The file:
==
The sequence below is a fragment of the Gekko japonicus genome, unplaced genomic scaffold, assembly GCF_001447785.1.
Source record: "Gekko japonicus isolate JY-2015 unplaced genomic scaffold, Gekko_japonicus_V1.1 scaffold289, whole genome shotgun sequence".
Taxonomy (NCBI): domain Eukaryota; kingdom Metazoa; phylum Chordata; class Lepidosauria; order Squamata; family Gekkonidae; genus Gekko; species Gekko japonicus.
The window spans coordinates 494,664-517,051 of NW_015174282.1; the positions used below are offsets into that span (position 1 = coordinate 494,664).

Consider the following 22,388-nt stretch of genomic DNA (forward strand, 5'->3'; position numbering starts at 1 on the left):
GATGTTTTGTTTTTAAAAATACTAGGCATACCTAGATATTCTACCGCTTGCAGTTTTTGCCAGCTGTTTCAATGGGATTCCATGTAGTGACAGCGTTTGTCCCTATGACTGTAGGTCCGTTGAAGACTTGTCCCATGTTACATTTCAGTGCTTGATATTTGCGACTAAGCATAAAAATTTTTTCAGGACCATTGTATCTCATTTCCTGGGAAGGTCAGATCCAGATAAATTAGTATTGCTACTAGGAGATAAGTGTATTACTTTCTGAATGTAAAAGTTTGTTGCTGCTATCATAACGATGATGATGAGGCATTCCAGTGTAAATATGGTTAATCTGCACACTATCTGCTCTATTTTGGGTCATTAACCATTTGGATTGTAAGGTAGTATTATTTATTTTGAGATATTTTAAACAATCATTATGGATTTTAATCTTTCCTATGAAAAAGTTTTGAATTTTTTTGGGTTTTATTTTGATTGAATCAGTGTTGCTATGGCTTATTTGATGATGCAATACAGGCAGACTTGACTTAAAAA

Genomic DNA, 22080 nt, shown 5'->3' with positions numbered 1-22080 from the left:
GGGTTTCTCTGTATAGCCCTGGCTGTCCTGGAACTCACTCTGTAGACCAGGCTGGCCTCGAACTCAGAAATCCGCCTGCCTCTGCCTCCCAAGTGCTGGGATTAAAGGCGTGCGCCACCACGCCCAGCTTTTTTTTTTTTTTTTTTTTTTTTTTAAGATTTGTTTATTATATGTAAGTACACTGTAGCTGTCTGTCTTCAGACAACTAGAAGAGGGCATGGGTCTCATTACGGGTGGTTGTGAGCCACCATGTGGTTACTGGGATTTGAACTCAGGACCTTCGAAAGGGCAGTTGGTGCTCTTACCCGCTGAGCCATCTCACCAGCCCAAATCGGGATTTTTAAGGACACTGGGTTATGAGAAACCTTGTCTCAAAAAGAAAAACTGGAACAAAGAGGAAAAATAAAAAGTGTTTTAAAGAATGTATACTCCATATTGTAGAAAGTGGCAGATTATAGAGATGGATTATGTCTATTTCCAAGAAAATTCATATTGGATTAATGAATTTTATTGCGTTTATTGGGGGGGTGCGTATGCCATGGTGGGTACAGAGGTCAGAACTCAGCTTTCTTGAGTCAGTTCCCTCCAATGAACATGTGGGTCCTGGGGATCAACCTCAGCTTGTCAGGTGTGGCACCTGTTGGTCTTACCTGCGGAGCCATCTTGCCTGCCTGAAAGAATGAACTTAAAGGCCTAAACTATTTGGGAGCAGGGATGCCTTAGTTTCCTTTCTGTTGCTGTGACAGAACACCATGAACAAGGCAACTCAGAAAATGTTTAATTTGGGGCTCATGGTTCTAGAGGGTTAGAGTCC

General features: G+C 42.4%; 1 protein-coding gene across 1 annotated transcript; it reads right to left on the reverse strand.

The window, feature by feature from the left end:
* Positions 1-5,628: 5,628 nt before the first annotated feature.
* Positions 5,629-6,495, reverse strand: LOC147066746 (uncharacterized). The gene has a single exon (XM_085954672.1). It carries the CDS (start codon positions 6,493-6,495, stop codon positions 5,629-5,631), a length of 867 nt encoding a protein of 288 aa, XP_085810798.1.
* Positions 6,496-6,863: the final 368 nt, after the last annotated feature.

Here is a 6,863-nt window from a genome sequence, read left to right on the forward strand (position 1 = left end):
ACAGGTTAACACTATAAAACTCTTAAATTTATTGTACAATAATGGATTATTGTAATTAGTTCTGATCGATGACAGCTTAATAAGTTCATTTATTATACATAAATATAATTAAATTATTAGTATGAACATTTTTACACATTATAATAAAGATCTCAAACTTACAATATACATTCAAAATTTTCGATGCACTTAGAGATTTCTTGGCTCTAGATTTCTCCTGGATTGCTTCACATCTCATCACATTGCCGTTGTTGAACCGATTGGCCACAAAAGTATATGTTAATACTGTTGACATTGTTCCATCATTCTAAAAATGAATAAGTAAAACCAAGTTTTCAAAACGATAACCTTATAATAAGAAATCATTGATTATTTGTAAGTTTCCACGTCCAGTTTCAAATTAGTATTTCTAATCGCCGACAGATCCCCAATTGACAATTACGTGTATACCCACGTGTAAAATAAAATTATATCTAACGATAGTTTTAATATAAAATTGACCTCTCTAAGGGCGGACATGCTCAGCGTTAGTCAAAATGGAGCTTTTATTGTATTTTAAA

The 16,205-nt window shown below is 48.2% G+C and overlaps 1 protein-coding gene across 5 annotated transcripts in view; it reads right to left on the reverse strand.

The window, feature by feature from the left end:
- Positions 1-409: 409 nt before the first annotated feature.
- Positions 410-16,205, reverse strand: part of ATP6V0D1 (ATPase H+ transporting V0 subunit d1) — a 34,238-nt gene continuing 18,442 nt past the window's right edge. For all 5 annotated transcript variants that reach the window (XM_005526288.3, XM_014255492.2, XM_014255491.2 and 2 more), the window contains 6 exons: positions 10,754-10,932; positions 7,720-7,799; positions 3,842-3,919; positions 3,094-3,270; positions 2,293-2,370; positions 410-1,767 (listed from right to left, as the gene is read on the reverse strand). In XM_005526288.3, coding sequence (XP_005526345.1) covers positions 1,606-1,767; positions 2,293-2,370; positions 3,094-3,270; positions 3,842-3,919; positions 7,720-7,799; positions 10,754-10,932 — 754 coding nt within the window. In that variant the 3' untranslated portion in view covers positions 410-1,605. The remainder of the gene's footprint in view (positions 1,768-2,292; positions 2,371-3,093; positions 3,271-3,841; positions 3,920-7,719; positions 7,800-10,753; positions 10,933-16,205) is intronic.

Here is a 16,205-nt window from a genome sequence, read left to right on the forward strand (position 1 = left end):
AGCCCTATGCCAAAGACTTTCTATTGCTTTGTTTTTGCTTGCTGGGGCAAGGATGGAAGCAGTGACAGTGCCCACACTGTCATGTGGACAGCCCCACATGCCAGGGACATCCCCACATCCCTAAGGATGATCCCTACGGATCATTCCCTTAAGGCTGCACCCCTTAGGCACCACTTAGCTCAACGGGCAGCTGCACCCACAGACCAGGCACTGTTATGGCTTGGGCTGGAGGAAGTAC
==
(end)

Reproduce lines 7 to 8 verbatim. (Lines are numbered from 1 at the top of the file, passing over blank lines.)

Genomic DNA, 22080 nt, shown 5'->3' with positions numbered 1-22080 from the left:
GGGTTTCTCTGTATAGCCCTGGCTGTCCTGGAACTCACTCTGTAGACCAGGCTGGCCTCGAACTCAGAAATCCGCCTGCCTCTGCCTCCCAAGTGCTGGGATTAAAGGCGTGCGCCACCACGCCCAGCTTTTTTTTTTTTTTTTTTTTTTTTTTAAGATTTGTTTATTATATGTAAGTACACTGTAGCTGTCTGTCTTCAGACAACTAGAAGAGGGCATGGGTCTCATTACGGGTGGTTGTGAGCCACCATGTGGTTACTGGGATTTGAACTCAGGACCTTCGAAAGGGCAGTTGGTGCTCTTACCCGCTGAGCCATCTCACCAGCCCAAATCGGGATTTTTAAGGACACTGGGTTATGAGAAACCTTGTCTCAAAAAGAAAAACTGGAACAAAGAGGAAAAATAAAAAGTGTTTTAAAGAATGTATACTCCATATTGTAGAAAGTGGCAGATTATAGAGATGGATTATGTCTATTTCCAAGAAAATTCATATTGGATTAATGAATTTTATTGCGTTTATTGGGGGGGTGCGTATGCCATGGTGGGTACAGAGGTCAGAACTCAGCTTTCTTGAGTCAGTTCCCTCCAATGAACATGTGGGTCCTGGGGATCAACCTCAGCTTGTCAGGTGTGGCACCTGTTGGTCTTACCTGCGGAGCCATCTTGCCTGCCTGAAAGAATGAACTTAAAGGCCTAAACTATTTGGGAGCAGGGATGCCTTAGTTTCCTTTCTGTTGCTGTGACAGAACACCATGAACAAGGCAACTCAGAAAATGTTTAATTTGGGGCTCATGGTTCTAGAGGGTTAGAGTCC